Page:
On September 15, 1963, KKK members bombed Black parishioners at the 16th Street Church in Montgomery, Alabama. Four Black girls were killed in the blast: May Collins, Carol Denise McNair, Cynthia Wesley, and Carole Rosamond Robertson. Dr. King traveled to Montgomery after what became one of the many heinous incidents of racial violence in America. He didn’t stop at simply making an appearance; he delivered the eulogy at the girls’ funeral and assisted in organizing the protest. The HBO documentary 4 Little Girls was directed by Spike Lee and earned an Academy Award nomination for Best Documentary.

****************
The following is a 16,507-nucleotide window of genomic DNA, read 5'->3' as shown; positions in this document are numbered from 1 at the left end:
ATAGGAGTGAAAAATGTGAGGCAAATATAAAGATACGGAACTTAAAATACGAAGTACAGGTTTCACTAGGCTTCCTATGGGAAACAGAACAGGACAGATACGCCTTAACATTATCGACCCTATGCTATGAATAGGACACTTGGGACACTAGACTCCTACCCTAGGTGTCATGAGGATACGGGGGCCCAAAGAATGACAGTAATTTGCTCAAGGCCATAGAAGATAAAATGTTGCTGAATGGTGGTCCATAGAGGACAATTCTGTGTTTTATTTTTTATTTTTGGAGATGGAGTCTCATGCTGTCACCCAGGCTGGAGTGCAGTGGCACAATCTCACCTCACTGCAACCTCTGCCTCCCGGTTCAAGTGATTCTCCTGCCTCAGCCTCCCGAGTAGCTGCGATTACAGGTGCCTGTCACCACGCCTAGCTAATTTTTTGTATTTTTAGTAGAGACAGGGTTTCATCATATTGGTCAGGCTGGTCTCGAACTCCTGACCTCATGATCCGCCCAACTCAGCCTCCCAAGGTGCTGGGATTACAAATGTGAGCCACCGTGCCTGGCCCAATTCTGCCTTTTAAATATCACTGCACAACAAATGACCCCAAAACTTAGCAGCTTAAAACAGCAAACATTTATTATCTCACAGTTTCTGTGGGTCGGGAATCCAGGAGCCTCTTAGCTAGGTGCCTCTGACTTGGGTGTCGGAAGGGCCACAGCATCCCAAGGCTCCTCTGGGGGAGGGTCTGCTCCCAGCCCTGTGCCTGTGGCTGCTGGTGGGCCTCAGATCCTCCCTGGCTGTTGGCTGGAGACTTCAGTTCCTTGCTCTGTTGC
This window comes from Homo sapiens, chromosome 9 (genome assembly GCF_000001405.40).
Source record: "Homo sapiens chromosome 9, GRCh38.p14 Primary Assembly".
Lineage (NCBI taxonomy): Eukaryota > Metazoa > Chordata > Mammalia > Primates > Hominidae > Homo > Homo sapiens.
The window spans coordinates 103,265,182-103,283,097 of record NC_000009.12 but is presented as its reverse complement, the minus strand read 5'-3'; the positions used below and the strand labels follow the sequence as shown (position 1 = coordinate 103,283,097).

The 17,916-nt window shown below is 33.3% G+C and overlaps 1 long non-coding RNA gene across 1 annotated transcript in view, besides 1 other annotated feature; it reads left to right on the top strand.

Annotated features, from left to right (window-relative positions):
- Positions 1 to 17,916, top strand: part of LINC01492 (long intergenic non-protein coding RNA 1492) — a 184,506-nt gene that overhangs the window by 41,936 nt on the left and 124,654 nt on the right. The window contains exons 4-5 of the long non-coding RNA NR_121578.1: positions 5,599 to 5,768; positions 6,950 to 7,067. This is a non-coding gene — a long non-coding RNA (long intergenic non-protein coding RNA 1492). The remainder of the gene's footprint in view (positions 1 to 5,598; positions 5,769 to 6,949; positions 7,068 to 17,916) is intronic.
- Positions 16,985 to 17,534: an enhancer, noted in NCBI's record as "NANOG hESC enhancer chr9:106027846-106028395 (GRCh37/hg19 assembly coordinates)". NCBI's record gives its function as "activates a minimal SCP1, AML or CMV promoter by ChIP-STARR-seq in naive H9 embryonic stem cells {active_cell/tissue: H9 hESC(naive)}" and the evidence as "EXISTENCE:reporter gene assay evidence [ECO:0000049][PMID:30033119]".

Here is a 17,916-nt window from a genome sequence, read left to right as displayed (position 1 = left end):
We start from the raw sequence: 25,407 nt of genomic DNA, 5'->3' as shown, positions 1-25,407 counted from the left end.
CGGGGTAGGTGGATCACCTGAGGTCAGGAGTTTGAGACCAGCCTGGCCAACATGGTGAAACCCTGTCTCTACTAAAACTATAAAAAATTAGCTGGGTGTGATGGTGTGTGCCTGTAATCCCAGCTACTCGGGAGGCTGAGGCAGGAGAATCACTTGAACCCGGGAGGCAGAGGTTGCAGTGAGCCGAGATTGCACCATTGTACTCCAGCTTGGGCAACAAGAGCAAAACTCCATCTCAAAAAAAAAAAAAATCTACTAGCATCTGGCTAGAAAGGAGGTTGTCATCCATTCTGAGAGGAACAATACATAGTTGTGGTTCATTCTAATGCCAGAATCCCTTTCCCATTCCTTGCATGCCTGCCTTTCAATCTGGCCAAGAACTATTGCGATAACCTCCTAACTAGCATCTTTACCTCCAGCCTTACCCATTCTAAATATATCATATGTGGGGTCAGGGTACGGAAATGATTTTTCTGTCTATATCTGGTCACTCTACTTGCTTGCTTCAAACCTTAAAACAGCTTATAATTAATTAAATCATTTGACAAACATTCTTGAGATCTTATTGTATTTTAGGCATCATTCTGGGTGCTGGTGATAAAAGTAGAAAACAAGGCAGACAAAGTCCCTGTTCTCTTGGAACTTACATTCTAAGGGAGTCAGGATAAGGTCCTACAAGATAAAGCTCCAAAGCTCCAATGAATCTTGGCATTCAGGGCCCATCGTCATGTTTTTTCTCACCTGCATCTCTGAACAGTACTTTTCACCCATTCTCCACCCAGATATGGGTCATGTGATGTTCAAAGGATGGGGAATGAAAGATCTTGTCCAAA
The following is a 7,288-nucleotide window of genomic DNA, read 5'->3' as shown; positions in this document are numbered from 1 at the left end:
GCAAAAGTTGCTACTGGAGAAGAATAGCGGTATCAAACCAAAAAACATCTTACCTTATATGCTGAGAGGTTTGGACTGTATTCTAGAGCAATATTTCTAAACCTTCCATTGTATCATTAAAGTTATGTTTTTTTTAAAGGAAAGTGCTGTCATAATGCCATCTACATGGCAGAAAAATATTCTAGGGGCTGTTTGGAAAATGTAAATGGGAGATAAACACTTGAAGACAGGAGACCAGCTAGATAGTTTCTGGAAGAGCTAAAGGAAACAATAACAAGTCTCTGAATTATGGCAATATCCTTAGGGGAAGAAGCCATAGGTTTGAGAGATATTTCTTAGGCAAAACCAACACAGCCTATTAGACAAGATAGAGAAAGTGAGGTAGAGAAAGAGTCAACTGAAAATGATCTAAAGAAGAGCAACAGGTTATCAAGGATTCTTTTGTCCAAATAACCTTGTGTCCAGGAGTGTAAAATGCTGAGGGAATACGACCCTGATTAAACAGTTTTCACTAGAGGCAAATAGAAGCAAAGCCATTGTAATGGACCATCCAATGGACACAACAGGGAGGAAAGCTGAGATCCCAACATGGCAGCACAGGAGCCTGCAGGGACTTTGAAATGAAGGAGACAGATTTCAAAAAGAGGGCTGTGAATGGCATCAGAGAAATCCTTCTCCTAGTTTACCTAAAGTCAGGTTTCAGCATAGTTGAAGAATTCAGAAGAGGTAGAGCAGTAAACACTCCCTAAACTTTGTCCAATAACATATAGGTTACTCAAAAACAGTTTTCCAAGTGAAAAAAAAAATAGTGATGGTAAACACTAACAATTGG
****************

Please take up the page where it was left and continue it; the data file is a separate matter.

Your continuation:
Adapted from the novel and sharing its name, The Autobiography of Miss Jane Pittman is a film which depicts real-life events in America being experienced by the story’s fictional character. The made-for-TV film, starring Cicely Tyson, follows Jane Pittman’s fictitious journey through the end of slavery to surviving Jim Crow to joining the Civil Rights Movement (as a centenarian). Tyson’s Emmy-winning performance in The Autobiography of Miss Jane Pittman was one of the most memorable performances of her illustrious career. In the film, the acting legend portrays Jane Pittman from the age of 23 all the way up to the age of 110.